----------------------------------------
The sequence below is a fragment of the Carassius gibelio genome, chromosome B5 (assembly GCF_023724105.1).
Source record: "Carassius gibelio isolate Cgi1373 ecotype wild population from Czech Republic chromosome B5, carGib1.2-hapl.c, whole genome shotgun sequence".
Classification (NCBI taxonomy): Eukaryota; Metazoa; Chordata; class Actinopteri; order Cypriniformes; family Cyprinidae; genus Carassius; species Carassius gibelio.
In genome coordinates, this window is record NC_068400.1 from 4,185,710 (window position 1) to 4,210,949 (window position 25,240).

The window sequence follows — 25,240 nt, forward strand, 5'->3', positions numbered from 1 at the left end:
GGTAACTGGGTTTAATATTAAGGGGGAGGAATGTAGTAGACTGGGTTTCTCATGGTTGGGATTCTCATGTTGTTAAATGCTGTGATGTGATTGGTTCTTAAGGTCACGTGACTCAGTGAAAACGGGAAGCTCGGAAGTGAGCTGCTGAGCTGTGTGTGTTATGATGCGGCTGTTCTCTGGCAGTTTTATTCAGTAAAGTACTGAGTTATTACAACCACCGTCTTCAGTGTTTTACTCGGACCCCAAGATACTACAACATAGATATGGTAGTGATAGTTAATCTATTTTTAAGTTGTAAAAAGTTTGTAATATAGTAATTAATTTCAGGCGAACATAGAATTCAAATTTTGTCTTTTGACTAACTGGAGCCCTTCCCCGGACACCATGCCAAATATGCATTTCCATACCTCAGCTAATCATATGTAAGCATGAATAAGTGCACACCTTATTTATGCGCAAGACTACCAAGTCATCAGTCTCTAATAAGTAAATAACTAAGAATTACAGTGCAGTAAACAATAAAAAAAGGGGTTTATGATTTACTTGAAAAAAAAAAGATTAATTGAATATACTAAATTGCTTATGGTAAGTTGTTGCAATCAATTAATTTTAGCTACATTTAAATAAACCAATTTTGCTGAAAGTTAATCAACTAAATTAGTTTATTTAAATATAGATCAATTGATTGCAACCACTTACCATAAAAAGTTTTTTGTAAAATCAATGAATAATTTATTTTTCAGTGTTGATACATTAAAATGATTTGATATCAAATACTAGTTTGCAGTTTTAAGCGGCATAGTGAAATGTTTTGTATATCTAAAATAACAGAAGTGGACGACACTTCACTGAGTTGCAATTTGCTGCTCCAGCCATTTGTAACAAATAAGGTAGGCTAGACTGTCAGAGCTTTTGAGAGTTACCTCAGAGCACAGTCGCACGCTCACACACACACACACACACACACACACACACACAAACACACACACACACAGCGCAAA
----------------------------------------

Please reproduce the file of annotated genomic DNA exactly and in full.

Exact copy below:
The sequence below is a fragment of the Carassius gibelio genome, chromosome B5 (assembly GCF_023724105.1).
Source record: "Carassius gibelio isolate Cgi1373 ecotype wild population from Czech Republic chromosome B5, carGib1.2-hapl.c, whole genome shotgun sequence".
Classification (NCBI taxonomy): Eukaryota; Metazoa; Chordata; class Actinopteri; order Cypriniformes; family Cyprinidae; genus Carassius; species Carassius gibelio.
In genome coordinates, this window is record NC_068400.1 from 4,185,710 (window position 1) to 4,210,949 (window position 25,240).

The window sequence follows — 25,240 nt, forward strand, 5'->3', positions numbered from 1 at the left end:
GGTAACTGGGTTTAATATTAAGGGGGAGGAATGTAGTAGACTGGGTTTCTCATGGTTGGGATTCTCATGTTGTTAAATGCTGTGATGTGATTGGTTCTTAAGGTCACGTGACTCAGTGAAAACGGGAAGCTCGGAAGTGAGCTGCTGAGCTGTGTGTGTTATGATGCGGCTGTTCTCTGGCAGTTTTATTCAGTAAAGTACTGAGTTATTACAACCACCGTCTTCAGTGTTTTACTCGGACCCCAAGATACTACAACATAGATATGGTAGTGATAGTTAATCTATTTTTAAGTTGTAAAAAGTTTGTAATATAGTAATTAATTTCAGGCGAACATAGAATTCAAATTTTGTCTTTTGACTAACTGGAGCCCTTCCCCGGACACCATGCCAAATATGCATTTCCATACCTCAGCTAATCATATGTAAGCATGAATAAGTGCACACCTTATTTATGCGCAAGACTACCAAGTCATCAGTCTCTAATAAGTAAATAACTAAGAATTACAGTGCAGTAAACAATAAAAAAAGGGGTTTATGATTTACTTGAAAAAAAAAAGATTAATTGAATATACTAAATTGCTTATGGTAAGTTGTTGCAATCAATTAATTTTAGCTACATTTAAATAAACCAATTTTGCTGAAAGTTAATCAACTAAATTAGTTTATTTAAATATAGATCAATTGATTGCAACCACTTACCATAAAAAGTTTTTTGTAAAATCAATGAATAATTTATTTTTCAGTGTTGATACATTAAAATGATTTGATATCAAATACTAGTTTGCAGTTTTAAGCGGCATAGTGAAATGTTTTGTATATCTAAAATAACAGAAGTGGACGACACTTCACTGAGTTGCAATTTGCTGCTCCAGCCATTTGTAACAAATAAGGTAGGCTAGACTGTCAGAGCTTTTGAGAGTTACCTCAGAGCACAGTCGCACGCTCACACACACACACACACACACACACACACACACAAACACACACACACACAGCGCAAA